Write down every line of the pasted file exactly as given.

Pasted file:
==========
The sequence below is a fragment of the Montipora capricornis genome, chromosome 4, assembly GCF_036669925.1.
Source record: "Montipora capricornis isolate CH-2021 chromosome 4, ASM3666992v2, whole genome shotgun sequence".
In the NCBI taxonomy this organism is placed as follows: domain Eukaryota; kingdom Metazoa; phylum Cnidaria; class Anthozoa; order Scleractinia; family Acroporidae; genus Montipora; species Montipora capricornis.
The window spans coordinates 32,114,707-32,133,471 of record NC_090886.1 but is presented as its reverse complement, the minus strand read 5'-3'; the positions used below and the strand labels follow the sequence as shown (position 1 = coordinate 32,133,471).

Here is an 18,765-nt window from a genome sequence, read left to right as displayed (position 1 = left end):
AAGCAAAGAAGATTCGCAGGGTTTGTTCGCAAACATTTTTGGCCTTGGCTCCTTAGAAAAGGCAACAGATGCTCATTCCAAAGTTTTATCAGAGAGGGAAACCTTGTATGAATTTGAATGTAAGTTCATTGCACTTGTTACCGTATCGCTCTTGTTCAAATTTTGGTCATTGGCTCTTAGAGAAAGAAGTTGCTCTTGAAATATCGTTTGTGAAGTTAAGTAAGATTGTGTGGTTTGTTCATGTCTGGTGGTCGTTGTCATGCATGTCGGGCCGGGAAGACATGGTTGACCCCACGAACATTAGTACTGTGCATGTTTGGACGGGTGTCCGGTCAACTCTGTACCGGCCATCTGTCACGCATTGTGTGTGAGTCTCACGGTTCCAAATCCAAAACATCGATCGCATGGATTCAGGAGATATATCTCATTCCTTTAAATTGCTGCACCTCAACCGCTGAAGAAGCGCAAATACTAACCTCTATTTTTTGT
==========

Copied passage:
The sequence below is a fragment of the Montipora capricornis genome, chromosome 4, assembly GCF_036669925.1.
Source record: "Montipora capricornis isolate CH-2021 chromosome 4, ASM3666992v2, whole genome shotgun sequence".
In the NCBI taxonomy this organism is placed as follows: domain Eukaryota; kingdom Metazoa; phylum Cnidaria; class Anthozoa; order Scleractinia; family Acroporidae; genus Montipora; species Montipora capricornis.
The window spans coordinates 32,114,707-32,133,471 of record NC_090886.1 but is presented as its reverse complement, the minus strand read 5'-3'; the positions used below and the strand labels follow the sequence as shown (position 1 = coordinate 32,133,471).

Here is an 18,765-nt window from a genome sequence, read left to right as displayed (position 1 = left end):
AAGCAAAGAAGATTCGCAGGGTTTGTTCGCAAACATTTTTGGCCTTGGCTCCTTAGAAAAGGCAACAGATGCTCATTCCAAAGTTTTATCAGAGAGGGAAACCTTGTATGAATTTGAATGTAAGTTCATTGCACTTGTTACCGTATCGCTCTTGTTCAAATTTTGGTCATTGGCTCTTAGAGAAAGAAGTTGCTCTTGAAATATCGTTTGTGAAGTTAAGTAAGATTGTGTGGTTTGTTCATGTCTGGTGGTCGTTGTCATGCATGTCGGGCCGGGAAGACATGGTTGACCCCACGAACATTAGTACTGTGCATGTTTGGACGGGTGTCCGGTCAACTCTGTACCGGCCATCTGTCACGCATTGTGTGTGAGTCTCACGGTTCCAAATCCAAAACATCGATCGCATGGATTCAGGAGATATATCTCATTCCTTTAAATTGCTGCACCTCAACCGCTGAAGAAGCGCAAATACTAACCTCTATTTTTTGT